Moving into the galleries, the occupant is exposed to the adjacent landscape. From this elevated vantage point within the HHM, visitors can begin to understand their position within the park. Views to the City Park Lake, the Vajdahunyad Castle, the Ice Skating Rink, and additional proposed park landmarks are framed. Spaces are organized into open “Visual” Galleries and closed sound-isolated “Sonic” Galleries, clad on the interior and exterior with an acoustically faceted and perforated wood skin or baffling that merges with the concrete roof. The“visual” galleries, open to natural light and park views, may be outfitted in a variety of configurations to accommodate various exhibition concepts.The ventilating skylights illuminating the galleries will include solar and black out shades to control light transmittance. The glazed facades contain a fritted pattern to diffuse and soften the light entering the spaces. In addition, the towers exposed and accessible from the galleries are clad in the same wood skin of the “sonic galleries”.
These towers contain the educational/library functions, offices, auditoriums, and various service components. These spaces are organized in such a way as to provide ease and privacy of use within the various departments of the museum, essentially autonomous buildings within the museum, while also permitting the cross pollination of program function through the alteration of spatial aperture and access.
Two primary site relationships are explored in the HHM. The first relationship lies between the Cultural Access and the adjacency of the Lobby entrances to the proposed promenade connecting the Memorial of 1956 with the building of the New National Gallery. This edge includes an interior and exterior theater stair as a socially engaging response to the adjacent green space. The second relationship addresses the Nature Access through the café/exterior amphitheater and the event/lecture hall entrance directly into the park lawn. Here the building edge is blurred to engage the landscape through the creation of indoor/outdoor micro-climates that serve to draw occupants of the park into the HHM.
To maximize the visual and physical experience of the building as it is integrated within the landscape, the HHM is situated atop a fully subterranean basement. Staff parking, all shipping/receiving, and related building service and artifact handling is situated with direct access through three Vertical Cores within the program towers. The South tower contains direct vertical access between building service programs at the basement and ground levels and educational programs at the second and third levels. The central tower is dedicated to the event hall and all exhibition artifact and furniture movement, through its freight elevator; the North tower accesses the HHM’s musicology staff programs. The vertical program divisions within the overall building plan allow for various components of the HHM to be used independently, simultaneously, and or collectively without negatively impacting other programming. In addition to the flexible building planning strategies, various void spaces exist throughout the building to accommodate the modification of infrastructure in the short term or the long term as technology evolves. Ceiling systems are fitted with removable perforated panels that permit the structural attachment of partition systems, hanging elements, electrical, lighting, and AV connections to be easily added and reconfigured over the life of the museum. In addition, acoustical wall systems can be removed to access mechanical space and upgrade systems as required. The operations strategy proposes the integration of common and advanced technologies in the management of the HHM.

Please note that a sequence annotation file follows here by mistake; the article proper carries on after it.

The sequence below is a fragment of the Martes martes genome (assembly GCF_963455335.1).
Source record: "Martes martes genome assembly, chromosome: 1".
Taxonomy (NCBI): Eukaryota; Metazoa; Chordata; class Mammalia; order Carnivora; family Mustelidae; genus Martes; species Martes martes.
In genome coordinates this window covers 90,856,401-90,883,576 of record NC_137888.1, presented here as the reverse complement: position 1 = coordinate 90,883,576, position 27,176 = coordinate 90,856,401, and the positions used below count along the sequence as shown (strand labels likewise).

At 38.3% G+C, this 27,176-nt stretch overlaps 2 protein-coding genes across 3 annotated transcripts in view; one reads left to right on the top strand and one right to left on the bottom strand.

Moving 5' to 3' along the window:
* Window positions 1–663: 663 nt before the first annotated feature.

The notion of HHM as an architectural instrument deployed to visually survey the City Park, and physically underscore the experience of the culture of music, is reinforced by its structure. The building mass consists of three cast-in-place Concrete Armatures over a subterranean basement. The concrete rib slabs and roof system, the Spatial Trays, are cantilevered from the three supporting towers with additional pre-cast concrete columnar supports as required around the perimeter. Fly-ash concrete was selected to accommodate the thermal mass necessary to support the environmental intentions of sustainable solutions. The column-free space within the galleries provides multiple exhibition possibilities at a curatorial level in conjunction with the accommodation of evolving technology within theaccessibleceiling chases of the rib slab.
The building embodies and displays its sustainable character through the geometry, forms and site relationships established. Through the implementation of the most sustainable Active Technology, such as advanced photo-voltaic panels installed on the folded roofs, a system of geothermal wells, super-insulated construction, a gray water and rain water recycling system, and integrated active solar shades, the HHM has the potential to be a zero energy building. In addition, Passive Technology will be employed, to harness natural light, substantial thermal mass, thermal chimneys, and ventilating prevailing winds. While the roof is the visual icon and primary interior spatial device of the HHM, it also serves a critical role in the performance of the building. The roof orientation protects the façade from the summer sun and admits the low winter sun. Additionally,the roof is used to capture and direct prevailing breezes, resulting in the cooling of the building. The iconic roofs not only contribute to the passive solar control; they channel water toward a subterranean storage system ultimately reused on site. The functional expression of the building’s form is intended to reinforce the sustainable strategies in use.Location: Hungary
Architect: Aaron Neubert Architects